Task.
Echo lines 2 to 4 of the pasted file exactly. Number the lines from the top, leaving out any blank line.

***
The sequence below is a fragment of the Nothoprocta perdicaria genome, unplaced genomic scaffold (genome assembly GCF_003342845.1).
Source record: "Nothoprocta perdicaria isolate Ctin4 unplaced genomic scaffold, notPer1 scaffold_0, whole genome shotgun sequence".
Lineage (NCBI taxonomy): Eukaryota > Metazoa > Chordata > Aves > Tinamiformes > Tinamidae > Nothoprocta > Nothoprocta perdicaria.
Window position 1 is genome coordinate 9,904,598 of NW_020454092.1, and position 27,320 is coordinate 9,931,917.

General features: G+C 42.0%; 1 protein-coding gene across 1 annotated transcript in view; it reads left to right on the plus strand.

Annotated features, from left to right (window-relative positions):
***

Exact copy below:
Source record: "Nothoprocta perdicaria isolate Ctin4 unplaced genomic scaffold, notPer1 scaffold_0, whole genome shotgun sequence".
Lineage (NCBI taxonomy): Eukaryota > Metazoa > Chordata > Aves > Tinamiformes > Tinamidae > Nothoprocta > Nothoprocta perdicaria.
Window position 1 is genome coordinate 9,904,598 of NW_020454092.1, and position 27,320 is coordinate 9,931,917.